How to Survive a Long Distance Relationship

Long-distance relationships are great. They have fun and adventure. What they also have are heartache, jealousy, and anger. There are more challenges to a long-distance relationship than there are to those that are physically together. This doesn’t mean that distance-based relationships do not work. On the contrary, when two people love each other and are committed to making everything work, these relationships outshine the rest.

Long-distance relationships are those where the couples are separated from each other because of a myriad of reasons – time differences, geographical disadvantages, work, study, or even families that move away. The greatest obstacle is the physical distance. Humans are physical creatures – they thrive on the oneness in relationships, familial bonds, physical love, and just the occasional hug or kiss. Long-distance relationships, at their crux, are absent from these things.

Most people that get into distance-based relationships do have a clue of what’s to come. However, once the distance gets real, the going gets tough. While each couple goes through their rollercoaster of emotions, there is a way to survive the distance and come out stronger.

This article will help you understand how to make all relationships work, not just those that are distance-based. These philosophies will help you survive long-distance relationships and make the other ones in your life healthy too.

Don’t Keep Thinking About Your Relationship Status:

You might think this point is counter-productive. It is not. To function in society, you must live your life freely. Freely living life does not mean you forget you are in a relationship or cheat on your partner, or forget he/she exists. No, you must remember that you are an individual first and then a part of a unit in your heart.

You do not have to walk around constantly thinking about your partner. You can take time off to read a book, finish some work, cook a nice meal, go for a run, and other things without letting each part of your life get overshadowed by your relationship. Remembering you are an individual will help you survive the distance, maintain a healthy relationship, and come out stronger for it.

Communicate Your Boundaries:

As with each relationship, it is necessary to understand each other and set some boundaries. By boundaries, we don’t mean lock the other person out. Instead, be clear about what you expect out of the communication process. If you are in a meeting or attending a conference, and your partner keeps calling you to come on a video call, you may end up yelling or lashing out. Instead, if you communicate in advance, explain how important the meeting is, and set a time to talk later, you both could have something interesting to look forward to. If you need to meet and discuss your relationship, you should get in touch with London’s Immigration Advice Service, and finalize all the documentation and visa details.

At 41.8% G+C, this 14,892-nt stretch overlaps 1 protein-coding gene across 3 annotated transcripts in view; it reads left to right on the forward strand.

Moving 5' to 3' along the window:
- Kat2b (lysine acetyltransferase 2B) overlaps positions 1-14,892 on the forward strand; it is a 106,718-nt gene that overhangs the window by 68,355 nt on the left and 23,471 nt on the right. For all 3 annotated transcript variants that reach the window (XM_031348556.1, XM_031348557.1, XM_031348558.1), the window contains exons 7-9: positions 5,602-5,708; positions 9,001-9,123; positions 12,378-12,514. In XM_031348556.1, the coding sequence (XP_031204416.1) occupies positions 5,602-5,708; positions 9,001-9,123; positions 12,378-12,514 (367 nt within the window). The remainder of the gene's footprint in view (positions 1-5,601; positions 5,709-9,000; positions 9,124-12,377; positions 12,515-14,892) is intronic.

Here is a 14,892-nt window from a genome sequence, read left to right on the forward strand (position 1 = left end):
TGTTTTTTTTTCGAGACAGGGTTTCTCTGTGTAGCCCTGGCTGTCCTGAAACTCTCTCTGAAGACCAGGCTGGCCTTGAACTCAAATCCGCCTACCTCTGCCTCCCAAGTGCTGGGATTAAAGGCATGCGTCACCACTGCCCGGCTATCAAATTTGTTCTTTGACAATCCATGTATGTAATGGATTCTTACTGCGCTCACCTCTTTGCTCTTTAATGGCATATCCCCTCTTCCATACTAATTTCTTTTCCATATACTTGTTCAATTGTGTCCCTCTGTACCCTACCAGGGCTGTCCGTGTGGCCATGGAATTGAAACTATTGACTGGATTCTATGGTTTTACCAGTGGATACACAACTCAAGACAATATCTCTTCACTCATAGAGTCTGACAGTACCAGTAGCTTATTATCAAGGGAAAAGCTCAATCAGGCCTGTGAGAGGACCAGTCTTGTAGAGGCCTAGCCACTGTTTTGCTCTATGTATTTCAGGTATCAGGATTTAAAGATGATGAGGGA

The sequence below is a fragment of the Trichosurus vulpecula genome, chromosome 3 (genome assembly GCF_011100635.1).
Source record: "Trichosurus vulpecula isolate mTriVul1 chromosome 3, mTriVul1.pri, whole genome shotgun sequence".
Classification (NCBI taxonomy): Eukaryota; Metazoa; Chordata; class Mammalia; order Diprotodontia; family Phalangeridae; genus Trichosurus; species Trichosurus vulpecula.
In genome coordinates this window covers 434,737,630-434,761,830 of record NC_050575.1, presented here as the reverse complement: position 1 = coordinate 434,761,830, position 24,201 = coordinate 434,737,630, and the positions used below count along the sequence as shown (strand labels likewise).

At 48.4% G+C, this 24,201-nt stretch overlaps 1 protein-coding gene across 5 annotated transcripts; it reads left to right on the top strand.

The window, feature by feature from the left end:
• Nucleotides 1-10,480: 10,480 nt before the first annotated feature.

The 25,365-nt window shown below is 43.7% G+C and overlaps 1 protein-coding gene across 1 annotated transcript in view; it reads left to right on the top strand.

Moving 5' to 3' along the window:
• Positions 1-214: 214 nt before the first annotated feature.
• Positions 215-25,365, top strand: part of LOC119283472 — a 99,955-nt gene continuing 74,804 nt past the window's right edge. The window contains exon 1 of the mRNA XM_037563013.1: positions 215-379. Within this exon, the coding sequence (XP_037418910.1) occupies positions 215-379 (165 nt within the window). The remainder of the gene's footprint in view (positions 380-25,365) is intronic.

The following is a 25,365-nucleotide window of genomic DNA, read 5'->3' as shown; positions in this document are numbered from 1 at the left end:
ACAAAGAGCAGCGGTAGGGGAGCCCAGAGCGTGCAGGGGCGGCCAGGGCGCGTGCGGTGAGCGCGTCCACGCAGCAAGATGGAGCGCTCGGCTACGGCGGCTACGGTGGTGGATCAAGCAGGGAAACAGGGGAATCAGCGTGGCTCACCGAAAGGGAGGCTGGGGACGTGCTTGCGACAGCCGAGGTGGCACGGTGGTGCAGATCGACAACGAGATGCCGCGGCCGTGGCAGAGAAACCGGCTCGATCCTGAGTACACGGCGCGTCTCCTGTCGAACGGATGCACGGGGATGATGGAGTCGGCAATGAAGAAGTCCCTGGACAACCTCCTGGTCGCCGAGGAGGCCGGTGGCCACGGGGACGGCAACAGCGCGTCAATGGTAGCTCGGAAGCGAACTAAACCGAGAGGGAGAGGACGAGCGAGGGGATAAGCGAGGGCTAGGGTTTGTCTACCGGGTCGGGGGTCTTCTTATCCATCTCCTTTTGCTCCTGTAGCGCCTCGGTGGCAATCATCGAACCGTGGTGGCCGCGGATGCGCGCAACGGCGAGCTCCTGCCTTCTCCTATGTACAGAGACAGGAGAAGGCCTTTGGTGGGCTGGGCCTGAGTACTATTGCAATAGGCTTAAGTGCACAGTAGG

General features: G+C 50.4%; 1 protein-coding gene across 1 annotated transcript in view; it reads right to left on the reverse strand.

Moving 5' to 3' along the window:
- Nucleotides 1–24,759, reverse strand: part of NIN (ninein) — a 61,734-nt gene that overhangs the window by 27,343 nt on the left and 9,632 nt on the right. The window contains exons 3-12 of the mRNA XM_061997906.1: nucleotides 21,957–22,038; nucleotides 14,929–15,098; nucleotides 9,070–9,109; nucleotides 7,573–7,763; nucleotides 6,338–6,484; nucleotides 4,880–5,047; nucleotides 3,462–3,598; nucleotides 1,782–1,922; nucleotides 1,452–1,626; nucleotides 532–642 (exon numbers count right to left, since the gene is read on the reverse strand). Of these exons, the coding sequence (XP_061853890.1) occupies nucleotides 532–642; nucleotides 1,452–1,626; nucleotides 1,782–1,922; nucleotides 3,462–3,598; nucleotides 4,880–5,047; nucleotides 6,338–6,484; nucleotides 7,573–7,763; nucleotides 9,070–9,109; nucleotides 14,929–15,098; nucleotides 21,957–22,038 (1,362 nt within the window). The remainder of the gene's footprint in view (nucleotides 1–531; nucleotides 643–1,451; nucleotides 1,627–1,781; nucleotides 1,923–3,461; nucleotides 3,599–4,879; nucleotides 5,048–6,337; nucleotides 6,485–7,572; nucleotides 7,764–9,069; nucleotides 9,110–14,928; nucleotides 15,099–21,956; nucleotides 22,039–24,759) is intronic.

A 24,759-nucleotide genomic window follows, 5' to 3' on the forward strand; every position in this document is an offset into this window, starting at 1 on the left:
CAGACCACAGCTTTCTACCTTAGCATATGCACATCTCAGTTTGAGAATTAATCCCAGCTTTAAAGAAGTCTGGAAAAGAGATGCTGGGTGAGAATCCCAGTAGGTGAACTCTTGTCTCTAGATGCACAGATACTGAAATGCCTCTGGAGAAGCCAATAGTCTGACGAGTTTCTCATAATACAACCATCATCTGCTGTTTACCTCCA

You do not have to schedule each call and text. Just a few things that are crucial to your career growth, mental health, and happiness. You should maintain a balance between your friends and your partner and find time and space for both. At the same time, we are not advocating that you do not make extra time for your partner (in fact, you should!). Initiating a healthy discussion about what works and what doesn’t will help you both in this challenging time.

Make Plans Together:

Thanks to the internet and social media, sharing content has become the easiest thing in the world. Just because you’re not physically together does not mean you cannot do things together. You could watch the same movie (at different times), listen to a shared playlist, send links to your favourite articles, podcasts, and more. Many couples even have a shared cloud space where they upload things that they like.

Some couples in long-distance relationships even have a meal together via video chat once a week. They cook their respective meals (breakfast, lunch, or dinner) and eat together over a video call. Sharing a meal and talking like you’re physically present is an excellent way to build your relationship. If you’re taking a walk in the park and like something you see, you could send an image to your partner or video call him or her to see the same puppy/ kitten playing. Small things like these help make the bond stronger. It also shows the other person you are thinking of them, and you want to share your experiences.

Effort is the key to surviving long-distance relationships. The more effort you put in, the better the result will be. Always remember, honesty, loyalty, and commitment in a relationship will make the meeting that much sweeter.